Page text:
There’s only one reason to visit Uyuni, and that’s as a base for touring the largest salt flat in the world. Yes there’s the train cemetery,  but it’s more of a distraction from the dusty dirt bowl that is Uyuni. The Salar is the star of the show here.

In many ways the salt flat here dictated the timing and direction of the entire trip, and the gear we brought along. Arrive too early in the year and the temperature can be as low as -25c. Arrive too late and covered with water. It’s cold (at night) all year round, and as we were planning on camping in the great white ocean, we needed to ensure we brought adequate gear. Namely duck down sleeping bags with comfort range up to -15c (depending on who you ask).

It was a warm day in Uyuni, provided one could stay out of the wind. The bike needed fuelling, which can often be a problem in Bolivia as some station flat out refuse to serve foreigners even when asked ‘sin papels’

On this occasion fuel was no problem. It was a 160 mile round trip with no option of fuel on Salar itself, so we needed to be sure ad enough, not just for the journey, but for pratting about on the salt.


We first headed the train cemetery. We’re only going to be in Uyuni once, might as well make the most of it. There’s a dirt road to the cemetery, and although the bike was now much lighter (only carrying what needed for the Salar) the broken shock still gave us a slow bumpy ride.

As expected the cemetery was packed full of tour groups on expeditions. Shame. It would have had a nice eerie feel to it otherwise. As it was, we took a few snap shots and moved on.


The entrance to the salt flats is via a small town about 10-15 miles north of Uyuni. It used to be a badly maintained dirt road all the way, but there’s now a brand new tarmac road which speeds up the journey immensely. Unfortunately the turn off for the Salar, is still one of the worst tracks around. Crazily corrugated and full of pot holes. We took it slowly.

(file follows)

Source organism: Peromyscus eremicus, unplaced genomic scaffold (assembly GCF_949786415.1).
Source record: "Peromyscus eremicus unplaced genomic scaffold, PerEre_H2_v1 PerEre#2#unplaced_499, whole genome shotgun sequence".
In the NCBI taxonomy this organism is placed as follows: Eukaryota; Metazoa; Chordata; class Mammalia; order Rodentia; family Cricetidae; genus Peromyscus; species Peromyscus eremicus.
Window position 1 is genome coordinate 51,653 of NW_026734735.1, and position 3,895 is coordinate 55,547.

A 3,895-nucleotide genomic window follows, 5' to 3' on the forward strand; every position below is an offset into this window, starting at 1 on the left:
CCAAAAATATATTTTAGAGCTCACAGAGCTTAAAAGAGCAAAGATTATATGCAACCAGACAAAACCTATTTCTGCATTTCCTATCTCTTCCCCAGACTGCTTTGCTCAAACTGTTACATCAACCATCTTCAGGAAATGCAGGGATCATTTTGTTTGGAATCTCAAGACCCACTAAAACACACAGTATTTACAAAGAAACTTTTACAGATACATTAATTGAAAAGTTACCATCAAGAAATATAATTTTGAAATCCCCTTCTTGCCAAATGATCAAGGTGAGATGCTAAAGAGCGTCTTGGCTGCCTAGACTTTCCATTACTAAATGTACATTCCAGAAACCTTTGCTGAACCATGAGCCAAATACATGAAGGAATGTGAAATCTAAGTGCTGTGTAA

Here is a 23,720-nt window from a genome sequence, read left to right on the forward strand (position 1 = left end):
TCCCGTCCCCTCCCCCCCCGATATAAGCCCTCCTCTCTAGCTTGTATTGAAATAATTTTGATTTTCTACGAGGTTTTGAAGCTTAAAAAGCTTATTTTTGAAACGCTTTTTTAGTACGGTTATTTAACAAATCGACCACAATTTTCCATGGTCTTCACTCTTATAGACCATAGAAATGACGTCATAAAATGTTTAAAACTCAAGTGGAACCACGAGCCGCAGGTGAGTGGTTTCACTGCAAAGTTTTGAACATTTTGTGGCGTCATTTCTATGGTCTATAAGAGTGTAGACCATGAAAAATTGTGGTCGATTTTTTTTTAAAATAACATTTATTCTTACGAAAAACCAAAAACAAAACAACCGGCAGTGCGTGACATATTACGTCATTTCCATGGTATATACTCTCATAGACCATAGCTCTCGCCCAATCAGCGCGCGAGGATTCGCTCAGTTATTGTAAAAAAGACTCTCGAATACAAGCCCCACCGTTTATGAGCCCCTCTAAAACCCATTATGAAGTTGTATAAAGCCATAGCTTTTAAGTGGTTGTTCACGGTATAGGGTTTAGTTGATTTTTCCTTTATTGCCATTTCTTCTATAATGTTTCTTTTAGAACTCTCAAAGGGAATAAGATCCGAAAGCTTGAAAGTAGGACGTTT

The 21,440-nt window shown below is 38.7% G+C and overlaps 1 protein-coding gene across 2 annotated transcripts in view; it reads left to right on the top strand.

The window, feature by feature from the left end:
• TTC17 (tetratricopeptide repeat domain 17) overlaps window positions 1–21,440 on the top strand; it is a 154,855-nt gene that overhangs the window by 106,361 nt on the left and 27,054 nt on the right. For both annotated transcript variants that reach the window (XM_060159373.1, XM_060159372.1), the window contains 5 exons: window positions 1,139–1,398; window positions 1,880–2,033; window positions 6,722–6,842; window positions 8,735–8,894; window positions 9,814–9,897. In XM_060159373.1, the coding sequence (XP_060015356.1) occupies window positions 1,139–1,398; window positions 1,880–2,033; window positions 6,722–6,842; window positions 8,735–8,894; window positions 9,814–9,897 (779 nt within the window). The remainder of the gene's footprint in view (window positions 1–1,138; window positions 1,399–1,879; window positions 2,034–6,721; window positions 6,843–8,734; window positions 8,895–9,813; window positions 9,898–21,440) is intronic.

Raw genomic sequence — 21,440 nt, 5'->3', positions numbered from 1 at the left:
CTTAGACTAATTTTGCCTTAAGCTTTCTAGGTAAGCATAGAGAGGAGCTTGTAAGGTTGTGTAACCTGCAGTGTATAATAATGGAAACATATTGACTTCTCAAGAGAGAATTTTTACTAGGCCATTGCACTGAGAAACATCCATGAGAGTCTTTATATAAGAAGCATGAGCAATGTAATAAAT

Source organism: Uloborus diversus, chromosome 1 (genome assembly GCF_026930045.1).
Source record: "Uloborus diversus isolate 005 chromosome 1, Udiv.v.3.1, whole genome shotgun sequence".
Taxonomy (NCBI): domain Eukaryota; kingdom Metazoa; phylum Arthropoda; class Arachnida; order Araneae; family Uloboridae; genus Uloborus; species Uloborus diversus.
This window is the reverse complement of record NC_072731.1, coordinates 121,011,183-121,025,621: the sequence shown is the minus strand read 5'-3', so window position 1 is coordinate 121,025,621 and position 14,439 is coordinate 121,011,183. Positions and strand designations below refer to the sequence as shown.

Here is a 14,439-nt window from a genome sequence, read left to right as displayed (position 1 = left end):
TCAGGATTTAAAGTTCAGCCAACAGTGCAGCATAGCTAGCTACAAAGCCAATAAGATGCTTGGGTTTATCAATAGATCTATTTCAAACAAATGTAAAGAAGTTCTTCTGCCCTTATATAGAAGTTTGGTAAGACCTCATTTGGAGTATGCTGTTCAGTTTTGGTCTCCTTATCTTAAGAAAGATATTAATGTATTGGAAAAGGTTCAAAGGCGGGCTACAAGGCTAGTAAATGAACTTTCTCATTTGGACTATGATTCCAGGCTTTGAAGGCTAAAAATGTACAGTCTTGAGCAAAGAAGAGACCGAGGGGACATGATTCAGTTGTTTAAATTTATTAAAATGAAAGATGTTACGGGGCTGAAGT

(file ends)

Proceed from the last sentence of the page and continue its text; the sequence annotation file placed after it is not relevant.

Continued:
Once on the Salar the ride was smooth. So smooth. I was able to wind the throttle back without even considering the poor 2″ of travel we had from the rear shock.

The first stop was a few small piles of salt. Not interesting by themselves, but the tour groups seems to stop and play there, so we did too.


You’d think with over 11,000 sq km to explore, we”d be able to avoid the tour groups, but when near anything that looks like an an attraction, it’s impossible. I managed to snap the shot below in between tourists climbing out of 4x4s and taking selfies.


Once away from the ‘attractions’ the Salar is a quiet, peaceful and vast. Only one other vehicle came anywhere near us during the 50 mile ride to the first island. Most of the ride was spent messing about with the action camera. Some of it doing near 90mph with my eyes closed, and for part of it Sam was in control of the bike.

Isla del Pescado was final destination but on the way we stopped off for a look around Isla Incahuasi. The cafeteria is bad, don’t bother eating there. The Island is full of cacti probably hundreds of years old. We hiked to the top to get a better view.



We approached Isla del Pescado late afternoon, and with hours still before sunset we played about on the salt.


I hate the ‘perspective’ image people take here, so this is the only one I’m going to post.


Once we’d had our fun we looked for a sheltered place to set up camp. I spotted a couple of bikes up on the Island, they’d found a good spot, and I thought I’d take the xCountry up there and investigate. Unfortunately, I didn’t spot the easy track up onto the island and instead decided to go ‘line of sight.’ The earth was soft. Super soft almost sand like and I ran out of talent and got the bike stuck. For all of a minute or two. Camping down low on salt it was then.


I did have a chat with the guys already on the island. A couple of Americans heading south from the States. You can follow their progress at

The night came, and went, and we slept warm and cosy in our tent, after a dinner of pasta in an arrabbiata sauce.

We awoke early the next morning and began to pack up for the journey back to Uyuni. The Americans were still asleep and as we left I cursed about not having a straight through competition exhaust, to wake them up.


A few miles into the Salar from Colchani, there’s a monument to the Dakar Rally. We avoided it the day before due to the crowds, but this time it was completely deserted. Or so we thought.

We took a few pictures, and got set leave when a 4×4 approached. At first we thought nothing of it, but as it drew closer it turned out to be one of the Dakar organisation vehicles. Since they stopped at the monument too. I couldn’t resist the photo opportunity, and of course a quick chat.



And with that came the end of the Salar.  It was time to head back to dirty, dusty Uyuni, and onwards with next stage of the trip.